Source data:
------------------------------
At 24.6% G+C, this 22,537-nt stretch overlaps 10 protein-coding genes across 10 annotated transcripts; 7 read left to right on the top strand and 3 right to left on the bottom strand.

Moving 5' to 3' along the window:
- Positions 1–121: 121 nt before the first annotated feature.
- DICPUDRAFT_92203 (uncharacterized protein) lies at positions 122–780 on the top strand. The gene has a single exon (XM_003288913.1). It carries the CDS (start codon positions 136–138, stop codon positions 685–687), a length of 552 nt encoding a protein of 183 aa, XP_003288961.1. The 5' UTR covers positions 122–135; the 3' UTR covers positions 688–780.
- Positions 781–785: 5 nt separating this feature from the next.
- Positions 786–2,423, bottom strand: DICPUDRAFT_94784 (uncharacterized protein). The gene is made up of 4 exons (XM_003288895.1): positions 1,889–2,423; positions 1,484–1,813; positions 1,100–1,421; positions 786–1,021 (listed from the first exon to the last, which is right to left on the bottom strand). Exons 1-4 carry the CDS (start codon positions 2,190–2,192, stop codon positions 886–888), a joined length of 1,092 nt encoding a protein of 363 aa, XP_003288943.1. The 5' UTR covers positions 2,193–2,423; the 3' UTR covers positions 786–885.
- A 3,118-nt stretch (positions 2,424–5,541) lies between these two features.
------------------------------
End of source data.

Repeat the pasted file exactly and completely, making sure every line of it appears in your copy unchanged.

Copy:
At 24.6% G+C, this 22,537-nt stretch overlaps 10 protein-coding genes across 10 annotated transcripts; 7 read left to right on the top strand and 3 right to left on the bottom strand.

Moving 5' to 3' along the window:
- Positions 1–121: 121 nt before the first annotated feature.
- DICPUDRAFT_92203 (uncharacterized protein) lies at positions 122–780 on the top strand. The gene has a single exon (XM_003288913.1). It carries the CDS (start codon positions 136–138, stop codon positions 685–687), a length of 552 nt encoding a protein of 183 aa, XP_003288961.1. The 5' UTR covers positions 122–135; the 3' UTR covers positions 688–780.
- Positions 781–785: 5 nt separating this feature from the next.
- Positions 786–2,423, bottom strand: DICPUDRAFT_94784 (uncharacterized protein). The gene is made up of 4 exons (XM_003288895.1): positions 1,889–2,423; positions 1,484–1,813; positions 1,100–1,421; positions 786–1,021 (listed from the first exon to the last, which is right to left on the bottom strand). Exons 1-4 carry the CDS (start codon positions 2,190–2,192, stop codon positions 886–888), a joined length of 1,092 nt encoding a protein of 363 aa, XP_003288943.1. The 5' UTR covers positions 2,193–2,423; the 3' UTR covers positions 786–885.
- A 3,118-nt stretch (positions 2,424–5,541) lies between these two features.